So, after a ride on the historical street car (a ride we found extra exciting due to our love of the Disney movie, The Princess and the Frog) we spent two hours wandering around the Garden District. We had a pseudo breakfast (large pastry) at a cafe in an old historic building called The Rink, strolled through the graves at a cemetery and visited some pretty cool houses. Highlights included:
- The pastries. That little coffee shop that didn’t look like much from the outside had some pretty dang amazing pastries. The water we got to go with them? Eh. But it was free so how much room do we actually have to complain?
- Lafayette Cemetery. Apparently it is a really bad idea to bury people underground in New Orleans because the ground is so wet. I didn’t know this was possible, but I am told that bodies and caskets can work their way back to the surface with ground that waterlogged. It’s not like Arizona where the ground is so hard that when we bury someone, we have to worry about whether issues might arise at resurrection time. Anyway, the above ground graves and mausoleums were pretty cool.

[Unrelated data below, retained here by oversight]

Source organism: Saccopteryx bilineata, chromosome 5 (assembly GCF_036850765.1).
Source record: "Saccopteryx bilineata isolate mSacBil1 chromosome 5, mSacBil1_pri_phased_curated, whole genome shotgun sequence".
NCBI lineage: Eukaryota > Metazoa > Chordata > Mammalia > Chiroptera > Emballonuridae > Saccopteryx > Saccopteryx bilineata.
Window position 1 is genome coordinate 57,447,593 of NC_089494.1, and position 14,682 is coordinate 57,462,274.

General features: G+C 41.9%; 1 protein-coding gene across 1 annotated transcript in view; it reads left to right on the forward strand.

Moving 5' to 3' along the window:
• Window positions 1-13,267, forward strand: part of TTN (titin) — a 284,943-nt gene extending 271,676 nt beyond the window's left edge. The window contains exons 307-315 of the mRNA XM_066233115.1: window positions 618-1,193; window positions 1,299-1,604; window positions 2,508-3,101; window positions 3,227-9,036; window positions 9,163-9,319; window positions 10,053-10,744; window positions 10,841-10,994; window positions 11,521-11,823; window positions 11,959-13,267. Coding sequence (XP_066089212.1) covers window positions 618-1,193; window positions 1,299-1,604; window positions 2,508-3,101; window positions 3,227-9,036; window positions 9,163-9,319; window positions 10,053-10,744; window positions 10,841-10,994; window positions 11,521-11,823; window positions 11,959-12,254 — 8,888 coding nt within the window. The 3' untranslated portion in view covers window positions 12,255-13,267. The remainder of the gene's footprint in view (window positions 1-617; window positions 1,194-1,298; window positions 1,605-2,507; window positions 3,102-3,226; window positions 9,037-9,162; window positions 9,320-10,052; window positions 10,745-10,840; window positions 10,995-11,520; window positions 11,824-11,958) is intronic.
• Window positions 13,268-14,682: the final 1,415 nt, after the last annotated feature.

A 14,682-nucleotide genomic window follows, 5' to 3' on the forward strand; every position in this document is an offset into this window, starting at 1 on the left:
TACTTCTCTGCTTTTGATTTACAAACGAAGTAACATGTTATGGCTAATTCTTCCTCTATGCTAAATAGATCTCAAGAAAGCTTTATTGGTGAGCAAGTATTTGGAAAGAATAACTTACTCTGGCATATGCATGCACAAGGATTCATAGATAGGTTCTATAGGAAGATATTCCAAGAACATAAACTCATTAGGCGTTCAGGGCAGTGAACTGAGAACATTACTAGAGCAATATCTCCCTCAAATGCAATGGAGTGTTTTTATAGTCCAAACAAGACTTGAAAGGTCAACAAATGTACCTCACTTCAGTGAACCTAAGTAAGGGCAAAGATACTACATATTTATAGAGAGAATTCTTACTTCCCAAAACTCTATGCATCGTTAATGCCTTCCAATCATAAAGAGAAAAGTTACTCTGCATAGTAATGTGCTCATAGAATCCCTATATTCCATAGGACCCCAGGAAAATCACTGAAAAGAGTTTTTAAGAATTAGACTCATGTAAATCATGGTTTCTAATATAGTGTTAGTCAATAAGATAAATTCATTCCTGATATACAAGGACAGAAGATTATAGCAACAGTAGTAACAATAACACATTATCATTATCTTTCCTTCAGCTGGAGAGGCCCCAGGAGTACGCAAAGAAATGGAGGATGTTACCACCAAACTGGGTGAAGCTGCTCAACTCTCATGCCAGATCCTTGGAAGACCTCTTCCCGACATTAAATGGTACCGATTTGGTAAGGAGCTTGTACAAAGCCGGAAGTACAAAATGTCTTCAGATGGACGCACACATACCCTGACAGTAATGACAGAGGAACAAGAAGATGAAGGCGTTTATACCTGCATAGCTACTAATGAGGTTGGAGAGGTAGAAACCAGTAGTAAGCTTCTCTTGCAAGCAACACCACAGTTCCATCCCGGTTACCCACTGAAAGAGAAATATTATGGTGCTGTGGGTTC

- Sidewalks. Only in a town like New Orleans would famous people who have paid millions for their home put up with sidewalks like these. But here, stately trees that are hundreds of years old get preferential treatment and if that means a millionaire has to get out their all terrain hiking equipment to get to their front door. So be it.
- Jefferson Davis’ death home. I don’t know why, but historical places are so much more interesting to me when I can place a historical figure in them. And knowing that we were standing outside the place where the president of the Confederacy died was like…huh, pretty cool. It’s the same feeling I get in the French Quarter when I see the plaque stating that people had stood on the balcony above to shout support for Andrew Jackson as he rode by following the Battle of New Orleans.